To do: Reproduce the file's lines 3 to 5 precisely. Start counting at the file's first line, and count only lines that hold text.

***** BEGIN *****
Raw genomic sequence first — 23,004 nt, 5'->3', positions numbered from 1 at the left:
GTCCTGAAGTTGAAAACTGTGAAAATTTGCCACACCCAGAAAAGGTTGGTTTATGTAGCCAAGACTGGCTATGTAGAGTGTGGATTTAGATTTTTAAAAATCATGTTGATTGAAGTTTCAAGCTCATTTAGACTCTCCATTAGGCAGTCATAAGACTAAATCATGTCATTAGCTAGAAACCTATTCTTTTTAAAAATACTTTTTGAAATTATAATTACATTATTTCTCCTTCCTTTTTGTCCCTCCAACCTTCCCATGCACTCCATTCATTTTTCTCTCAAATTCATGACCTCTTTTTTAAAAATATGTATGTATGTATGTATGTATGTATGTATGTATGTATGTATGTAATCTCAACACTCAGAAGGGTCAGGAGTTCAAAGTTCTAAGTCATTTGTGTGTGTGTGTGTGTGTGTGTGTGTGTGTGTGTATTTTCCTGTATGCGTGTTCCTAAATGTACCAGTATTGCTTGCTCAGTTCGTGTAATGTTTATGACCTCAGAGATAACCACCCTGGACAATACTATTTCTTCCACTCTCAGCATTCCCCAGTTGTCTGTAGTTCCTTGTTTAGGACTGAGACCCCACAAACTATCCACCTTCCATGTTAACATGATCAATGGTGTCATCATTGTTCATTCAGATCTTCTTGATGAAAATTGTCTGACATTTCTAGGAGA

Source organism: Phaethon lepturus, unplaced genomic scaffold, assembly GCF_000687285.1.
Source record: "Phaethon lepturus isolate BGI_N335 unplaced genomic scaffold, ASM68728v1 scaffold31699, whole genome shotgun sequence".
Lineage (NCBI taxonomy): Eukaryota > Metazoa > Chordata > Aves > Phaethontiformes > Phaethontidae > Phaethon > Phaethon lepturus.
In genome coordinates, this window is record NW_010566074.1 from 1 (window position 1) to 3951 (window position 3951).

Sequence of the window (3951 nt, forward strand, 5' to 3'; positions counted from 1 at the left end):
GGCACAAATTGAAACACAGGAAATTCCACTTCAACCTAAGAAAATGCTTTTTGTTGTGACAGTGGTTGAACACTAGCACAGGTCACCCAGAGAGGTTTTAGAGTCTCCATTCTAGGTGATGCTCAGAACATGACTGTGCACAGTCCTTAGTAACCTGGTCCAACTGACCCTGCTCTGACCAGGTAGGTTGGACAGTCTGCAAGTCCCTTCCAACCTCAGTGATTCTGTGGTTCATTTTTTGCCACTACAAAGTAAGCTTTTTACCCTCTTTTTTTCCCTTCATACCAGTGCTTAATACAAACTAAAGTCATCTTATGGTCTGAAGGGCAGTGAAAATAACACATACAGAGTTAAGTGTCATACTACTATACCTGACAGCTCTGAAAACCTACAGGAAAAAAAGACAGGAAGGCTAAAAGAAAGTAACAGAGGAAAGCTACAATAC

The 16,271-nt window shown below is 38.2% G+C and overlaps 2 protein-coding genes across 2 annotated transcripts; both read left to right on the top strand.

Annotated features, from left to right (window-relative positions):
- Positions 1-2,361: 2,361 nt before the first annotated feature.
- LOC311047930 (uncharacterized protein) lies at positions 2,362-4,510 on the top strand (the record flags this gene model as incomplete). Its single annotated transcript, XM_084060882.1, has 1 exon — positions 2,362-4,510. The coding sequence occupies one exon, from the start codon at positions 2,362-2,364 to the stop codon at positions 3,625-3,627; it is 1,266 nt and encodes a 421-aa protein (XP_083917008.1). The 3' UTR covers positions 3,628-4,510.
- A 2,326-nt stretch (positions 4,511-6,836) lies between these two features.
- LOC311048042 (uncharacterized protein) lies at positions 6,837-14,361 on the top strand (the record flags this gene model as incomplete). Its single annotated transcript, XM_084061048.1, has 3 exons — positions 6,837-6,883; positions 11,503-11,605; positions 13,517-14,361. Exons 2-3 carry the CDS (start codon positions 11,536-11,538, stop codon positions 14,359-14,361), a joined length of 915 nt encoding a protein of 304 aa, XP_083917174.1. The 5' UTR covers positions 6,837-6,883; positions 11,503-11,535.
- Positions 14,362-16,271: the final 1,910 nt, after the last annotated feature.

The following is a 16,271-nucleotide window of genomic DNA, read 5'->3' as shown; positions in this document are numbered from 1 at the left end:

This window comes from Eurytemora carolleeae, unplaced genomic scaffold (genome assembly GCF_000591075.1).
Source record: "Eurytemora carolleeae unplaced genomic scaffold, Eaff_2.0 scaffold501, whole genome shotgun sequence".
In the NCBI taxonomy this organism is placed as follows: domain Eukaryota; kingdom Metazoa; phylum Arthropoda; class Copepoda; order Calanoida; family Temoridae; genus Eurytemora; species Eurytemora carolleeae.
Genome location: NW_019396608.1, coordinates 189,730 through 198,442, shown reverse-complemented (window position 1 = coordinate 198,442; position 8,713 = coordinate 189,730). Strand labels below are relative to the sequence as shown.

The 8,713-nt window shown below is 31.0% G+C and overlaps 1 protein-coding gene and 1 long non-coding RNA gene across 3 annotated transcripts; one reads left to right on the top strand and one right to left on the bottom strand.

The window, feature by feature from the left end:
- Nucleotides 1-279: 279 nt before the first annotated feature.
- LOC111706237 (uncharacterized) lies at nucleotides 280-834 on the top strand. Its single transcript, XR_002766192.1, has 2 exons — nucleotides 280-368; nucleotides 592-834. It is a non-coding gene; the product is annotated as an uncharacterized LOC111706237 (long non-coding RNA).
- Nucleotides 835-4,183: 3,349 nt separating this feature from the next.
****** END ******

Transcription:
Source organism: Phaethon lepturus, unplaced genomic scaffold, assembly GCF_000687285.1.
Source record: "Phaethon lepturus isolate BGI_N335 unplaced genomic scaffold, ASM68728v1 scaffold31699, whole genome shotgun sequence".
Lineage (NCBI taxonomy): Eukaryota > Metazoa > Chordata > Aves > Phaethontiformes > Phaethontidae > Phaethon > Phaethon lepturus.